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China Urges Japan to Uphold Peace Treaty Commitments on 45th Anniversary

ChinaChina Urges Japan to Uphold Peace Treaty Commitments on 45th Anniversary

China’s top diplomat, Wang Yi, addressed concerns over Japan’s evolving stance on China during a commemorative event marking the 45th anniversary of the China-Japan Treaty of Peace and Friendship. Wang expressed his apprehension about Japan’s recent cognitive shift, emphasizing that it has regressed in its perception of China, particularly on sensitive issues like Taiwan. He urged Japan to honor the four political documents that form the bedrock of China-Japan relations.

Wang Yi, a key figure in the Communist Party of China (CPC) Central Committee, the Director of the Office of the Central Commission for Foreign Affairs, and the Minister of Foreign Affairs, delivered these remarks via video link during the opening ceremony of the 19th Beijing-Tokyo Forum on Thursday.

Addressing the bilateral relationship between China and Japan, Wang underscored the significance of both nations upholding their mutual commitments and maintaining the political foundations upon which their relationship is built.

The four political documents signed by China and Japan, including the China-Japan Treaty of Peace and Friendship, serve as the cornerstone of their relationship. Wang noted that the core of these agreements lies in the vital understanding and consensus reached between the two nations on major sensitive issues, such as historical matters and the Taiwan question.

According to Wang, the historical record demonstrates that the smooth development of the relationship between the two countries can only be ensured when both sides faithfully abide by these agreements. Failure to do so could lead to a divergence from the right course.

Wang further pointed out that Japan’s current perception of China has noticeably deteriorated. Japan has mischaracterized China as an unprecedented and significant strategic challenge while also frequently transgressing boundaries on the Taiwan issue, thus undermining the political foundations of the bilateral relationship.

China’s expectation, Wang conveyed, is for Japan to return to the original intent of the treaty, rectify its understanding of China, and adhere to the principles outlined in the four political documents signed by both countries. This involves keeping promises on major sensitive issues and effectively implementing the political consensus that “China and Japan are cooperative partners and pose no threat to each other” in both policy and action.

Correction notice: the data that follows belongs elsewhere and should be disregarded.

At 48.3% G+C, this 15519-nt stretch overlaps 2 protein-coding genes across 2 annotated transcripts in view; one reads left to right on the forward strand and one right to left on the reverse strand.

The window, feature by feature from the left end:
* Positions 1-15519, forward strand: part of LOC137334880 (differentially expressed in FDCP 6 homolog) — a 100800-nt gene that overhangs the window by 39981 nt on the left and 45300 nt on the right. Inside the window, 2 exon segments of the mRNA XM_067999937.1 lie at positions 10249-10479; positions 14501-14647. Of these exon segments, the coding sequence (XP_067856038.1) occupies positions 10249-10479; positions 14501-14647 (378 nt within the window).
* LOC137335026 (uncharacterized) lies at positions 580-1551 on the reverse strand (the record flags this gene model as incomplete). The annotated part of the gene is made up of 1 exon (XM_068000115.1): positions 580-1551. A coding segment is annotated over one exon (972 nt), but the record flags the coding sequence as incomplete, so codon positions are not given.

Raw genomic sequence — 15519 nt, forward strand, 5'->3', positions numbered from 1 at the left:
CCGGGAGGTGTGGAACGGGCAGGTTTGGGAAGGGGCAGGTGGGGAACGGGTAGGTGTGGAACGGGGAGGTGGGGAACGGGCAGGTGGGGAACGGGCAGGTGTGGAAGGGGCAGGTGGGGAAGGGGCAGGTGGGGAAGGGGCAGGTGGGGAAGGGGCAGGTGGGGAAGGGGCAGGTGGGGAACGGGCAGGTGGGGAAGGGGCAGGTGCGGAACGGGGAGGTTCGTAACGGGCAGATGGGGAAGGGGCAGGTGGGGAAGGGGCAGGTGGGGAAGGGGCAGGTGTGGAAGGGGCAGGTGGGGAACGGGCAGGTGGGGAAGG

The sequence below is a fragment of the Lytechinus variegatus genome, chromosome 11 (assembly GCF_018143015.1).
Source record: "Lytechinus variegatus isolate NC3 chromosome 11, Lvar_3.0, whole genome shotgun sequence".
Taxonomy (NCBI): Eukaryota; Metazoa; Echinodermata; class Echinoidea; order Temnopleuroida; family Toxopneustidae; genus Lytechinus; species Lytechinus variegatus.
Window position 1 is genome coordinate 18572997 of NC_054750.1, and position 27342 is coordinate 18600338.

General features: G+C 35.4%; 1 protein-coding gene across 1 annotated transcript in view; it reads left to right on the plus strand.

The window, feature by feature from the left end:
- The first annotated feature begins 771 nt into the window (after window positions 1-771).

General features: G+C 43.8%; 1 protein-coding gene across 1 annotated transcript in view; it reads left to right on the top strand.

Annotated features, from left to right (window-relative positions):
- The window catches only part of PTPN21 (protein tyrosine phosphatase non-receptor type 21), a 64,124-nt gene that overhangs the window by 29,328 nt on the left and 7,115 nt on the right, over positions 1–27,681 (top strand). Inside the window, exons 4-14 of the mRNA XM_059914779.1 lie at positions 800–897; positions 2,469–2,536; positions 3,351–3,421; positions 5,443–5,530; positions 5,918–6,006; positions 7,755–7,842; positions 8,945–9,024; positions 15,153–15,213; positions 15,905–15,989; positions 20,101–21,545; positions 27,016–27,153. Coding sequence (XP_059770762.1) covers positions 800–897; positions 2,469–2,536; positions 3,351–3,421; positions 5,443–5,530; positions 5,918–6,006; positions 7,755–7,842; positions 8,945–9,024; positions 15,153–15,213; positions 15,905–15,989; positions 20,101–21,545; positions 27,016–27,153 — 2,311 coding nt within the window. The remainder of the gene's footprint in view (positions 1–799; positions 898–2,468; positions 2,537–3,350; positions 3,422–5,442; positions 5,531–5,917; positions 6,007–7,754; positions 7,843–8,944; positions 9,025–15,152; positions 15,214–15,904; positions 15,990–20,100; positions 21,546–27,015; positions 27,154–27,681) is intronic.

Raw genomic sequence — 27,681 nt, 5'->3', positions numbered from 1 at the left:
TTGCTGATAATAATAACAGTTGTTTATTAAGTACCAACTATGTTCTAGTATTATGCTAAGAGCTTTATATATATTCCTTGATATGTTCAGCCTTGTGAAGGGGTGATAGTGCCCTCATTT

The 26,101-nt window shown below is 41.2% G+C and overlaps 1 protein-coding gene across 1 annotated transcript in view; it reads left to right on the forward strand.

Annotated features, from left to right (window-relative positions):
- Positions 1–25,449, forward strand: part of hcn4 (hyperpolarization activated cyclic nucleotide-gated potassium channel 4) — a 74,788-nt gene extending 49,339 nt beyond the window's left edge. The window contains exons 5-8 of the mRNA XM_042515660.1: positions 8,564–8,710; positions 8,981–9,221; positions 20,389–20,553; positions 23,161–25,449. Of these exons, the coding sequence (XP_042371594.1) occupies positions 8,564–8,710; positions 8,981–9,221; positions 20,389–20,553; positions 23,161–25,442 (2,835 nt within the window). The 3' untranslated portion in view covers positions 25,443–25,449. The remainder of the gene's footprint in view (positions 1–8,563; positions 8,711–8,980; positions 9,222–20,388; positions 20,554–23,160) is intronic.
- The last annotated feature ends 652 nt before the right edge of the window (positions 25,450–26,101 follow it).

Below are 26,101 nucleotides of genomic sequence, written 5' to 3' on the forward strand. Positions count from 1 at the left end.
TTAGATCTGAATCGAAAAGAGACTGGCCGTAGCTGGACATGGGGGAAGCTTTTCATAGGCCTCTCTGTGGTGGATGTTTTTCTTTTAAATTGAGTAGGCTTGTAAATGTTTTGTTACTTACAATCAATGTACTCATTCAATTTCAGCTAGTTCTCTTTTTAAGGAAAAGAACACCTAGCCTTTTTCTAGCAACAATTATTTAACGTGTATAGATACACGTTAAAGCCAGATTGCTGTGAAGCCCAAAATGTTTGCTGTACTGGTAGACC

Wang also addressed the people-to-people sentiments between the two nations, which have been influenced by the broader context of China-U.S. relations. Recent years have seen a persistently low level of mutual sentiment between the citizens of China and Japan. Wang underscored the importance of rectifying this and emphasized the need for both countries to work together to improve this situation.

Wang reported that people-to-people exchanges have gradually resumed, and several activities have been carried out as the pandemic situation has eased. Notably, athletes from China and Japan achieved outstanding results during the 19th Asian Games in Hangzhou, creating exciting moments for spectators.

In a bid to enhance the strained bilateral relationship, Wang suggested promoting official relations through non-governmental exchanges. He urged more face-to-face interactions between the peoples of both nations, with a particular focus on engaging the younger generation.

Recent results from a joint public opinion survey conducted by both China and Japan have indicated a rising percentage of Japanese citizens with a negative impression of China compared to the previous year. Similarly, the percentage of Chinese citizens with a negative impression of Japan has also slightly increased.

Wang’s address at the Beijing-Tokyo Forum underscores the significance of the China-Japan Treaty of Peace and Friendship as both countries grapple with the evolving dynamics of their relationship. The call for a return to the original intent of the treaty and a commitment to the principles outlined in the four political documents reflects China’s desire for stability in its relations with Japan. The coming years will reveal whether these appeals lead to a reinvigorated and more constructive China-Japan relationship.

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